Wednesday, July 22, 2020

Delta's Cuts: Where's Everyone Else?

When Friday's schedule load was processed, it was clear airlines were starting to publish more realistic September schedules. Delta led the pack with the most capacity reduced week-over-week for September travel. In total, Delta removed 1,659 domestic flights per day or 36% of the week's September schedule. But as we discussed last week, what airlines had filed in September and beyond was a fantasy. 

We showed that before Delta's reduction, September was scheduled to be the highest number of expected seats since March 2020. Even as the industry showed some signs of recovering, for September seats to be higher than any month, especially all of the summer, would put us in the Twilight Zone. 

All of this surplus fall capacity is in a stalling recovery environment. As I predicted, we are starting to see TSA screenings flatten year-over-year. In the last three weeks, the seven-day moving average has stalled at -74% year-over-year. Unfortunately, if our forecast is correct, we may start to see a decline in screenings beginning around the second week of August and continue through September. 

Jumping back to Delta's schedule, the cuts should not catch anyone by surprise. The fall was and continues to be frothy. But Delta's cuts, as well as American's and United's are on a schedule. For August travel, Delta began their large cuts seven weeks before the start of the month, cutting domestic seats by 36% vs. what was filed the prior week. This is the same approach that Delta took with September, both in terms of timing and percentage seat decline. Further, Delta continued to adjust their seats downward another 12% between two and six weeks before the start of the month. I suspect we will continue to see this approach as Delta's revenue management analyzes booking trends.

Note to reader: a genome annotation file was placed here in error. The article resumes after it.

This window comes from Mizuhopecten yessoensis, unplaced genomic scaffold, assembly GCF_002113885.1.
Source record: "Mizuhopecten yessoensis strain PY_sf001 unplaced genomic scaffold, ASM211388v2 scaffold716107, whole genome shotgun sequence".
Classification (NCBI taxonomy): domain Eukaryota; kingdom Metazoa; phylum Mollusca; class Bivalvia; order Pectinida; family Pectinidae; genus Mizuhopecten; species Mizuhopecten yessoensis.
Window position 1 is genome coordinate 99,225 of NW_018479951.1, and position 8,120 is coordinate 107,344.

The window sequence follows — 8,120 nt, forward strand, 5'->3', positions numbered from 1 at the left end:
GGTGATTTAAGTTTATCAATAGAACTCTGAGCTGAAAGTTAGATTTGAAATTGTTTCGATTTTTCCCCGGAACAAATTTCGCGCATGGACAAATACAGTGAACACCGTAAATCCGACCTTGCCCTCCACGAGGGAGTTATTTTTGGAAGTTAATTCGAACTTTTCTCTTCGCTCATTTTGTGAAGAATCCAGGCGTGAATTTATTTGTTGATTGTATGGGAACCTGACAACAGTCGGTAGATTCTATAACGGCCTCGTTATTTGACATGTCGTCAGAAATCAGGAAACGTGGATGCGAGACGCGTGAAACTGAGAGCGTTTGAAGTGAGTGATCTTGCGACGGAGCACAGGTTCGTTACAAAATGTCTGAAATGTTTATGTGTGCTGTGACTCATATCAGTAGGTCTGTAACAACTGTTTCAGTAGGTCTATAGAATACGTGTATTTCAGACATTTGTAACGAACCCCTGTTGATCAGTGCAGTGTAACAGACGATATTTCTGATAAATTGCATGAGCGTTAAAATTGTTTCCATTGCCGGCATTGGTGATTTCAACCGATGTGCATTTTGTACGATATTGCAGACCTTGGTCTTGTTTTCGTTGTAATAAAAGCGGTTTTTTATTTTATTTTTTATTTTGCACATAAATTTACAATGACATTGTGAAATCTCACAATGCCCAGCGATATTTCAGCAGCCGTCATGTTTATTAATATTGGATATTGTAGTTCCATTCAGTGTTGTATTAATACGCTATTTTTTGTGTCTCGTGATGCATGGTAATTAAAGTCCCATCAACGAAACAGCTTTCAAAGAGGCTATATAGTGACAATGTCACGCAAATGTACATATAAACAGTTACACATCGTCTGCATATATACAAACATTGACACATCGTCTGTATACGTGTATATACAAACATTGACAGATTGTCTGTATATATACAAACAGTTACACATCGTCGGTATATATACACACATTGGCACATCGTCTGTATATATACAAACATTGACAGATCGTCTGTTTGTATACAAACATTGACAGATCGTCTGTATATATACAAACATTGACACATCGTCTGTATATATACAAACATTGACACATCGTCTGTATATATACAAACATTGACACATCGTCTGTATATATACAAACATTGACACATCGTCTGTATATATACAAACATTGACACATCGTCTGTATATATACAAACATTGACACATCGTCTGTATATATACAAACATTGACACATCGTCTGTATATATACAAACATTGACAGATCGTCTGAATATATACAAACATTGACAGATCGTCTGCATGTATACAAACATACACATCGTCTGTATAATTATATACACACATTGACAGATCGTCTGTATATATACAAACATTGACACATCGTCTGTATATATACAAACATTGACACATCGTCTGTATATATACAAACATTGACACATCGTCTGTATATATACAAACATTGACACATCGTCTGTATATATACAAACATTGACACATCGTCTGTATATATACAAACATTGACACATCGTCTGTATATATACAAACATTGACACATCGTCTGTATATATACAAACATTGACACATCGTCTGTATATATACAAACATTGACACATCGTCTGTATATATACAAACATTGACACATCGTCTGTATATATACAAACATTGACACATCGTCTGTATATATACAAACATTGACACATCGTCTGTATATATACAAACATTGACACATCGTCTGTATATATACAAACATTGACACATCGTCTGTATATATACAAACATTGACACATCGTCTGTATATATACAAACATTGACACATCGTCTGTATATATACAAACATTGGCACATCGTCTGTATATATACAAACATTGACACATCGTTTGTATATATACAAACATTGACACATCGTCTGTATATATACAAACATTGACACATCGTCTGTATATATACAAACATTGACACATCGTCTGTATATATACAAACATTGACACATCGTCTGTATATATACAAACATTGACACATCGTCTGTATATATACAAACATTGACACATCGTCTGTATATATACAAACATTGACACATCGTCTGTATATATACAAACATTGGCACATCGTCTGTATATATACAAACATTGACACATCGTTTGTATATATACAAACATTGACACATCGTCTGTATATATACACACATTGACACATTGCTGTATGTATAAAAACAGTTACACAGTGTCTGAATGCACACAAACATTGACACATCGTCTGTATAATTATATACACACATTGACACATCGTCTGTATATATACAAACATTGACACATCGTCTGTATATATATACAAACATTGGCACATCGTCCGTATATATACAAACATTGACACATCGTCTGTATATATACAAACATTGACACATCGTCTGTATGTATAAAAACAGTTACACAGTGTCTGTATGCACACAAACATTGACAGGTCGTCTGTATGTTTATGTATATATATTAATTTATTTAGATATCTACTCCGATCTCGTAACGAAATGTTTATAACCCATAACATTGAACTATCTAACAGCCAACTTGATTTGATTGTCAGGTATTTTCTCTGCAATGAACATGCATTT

This raises the question, why have we not seen other large legacy carriers cut September similar to Delta? Well, its a week or two ahead of time before we would see those changes. Taking a look at American, American cut their August capacity in two waves: one at eight weeks out and another cut at four weeks out. If we take a look at September capacity, we see September's first, albeit a more significant reduction eight weeks prior to the month. It appears logical that we will see another round of cuts, not this Friday, but next Friday. The reductions could be loaded sooner due to American's earnings call is this Thursday. 

Interestingly, United follows a nearly mirrored pattern of American's capacity cuts at the system level. Like American, United started their first capacity cut at eight weeks out, with a much more aggressive cut at four weeks out. In United's earnings report, the carrier stated they expected capacity to be down 65% in the third quarter, so there is little reason to believe there will be a dramatic shift in United's September and October capacity patterns.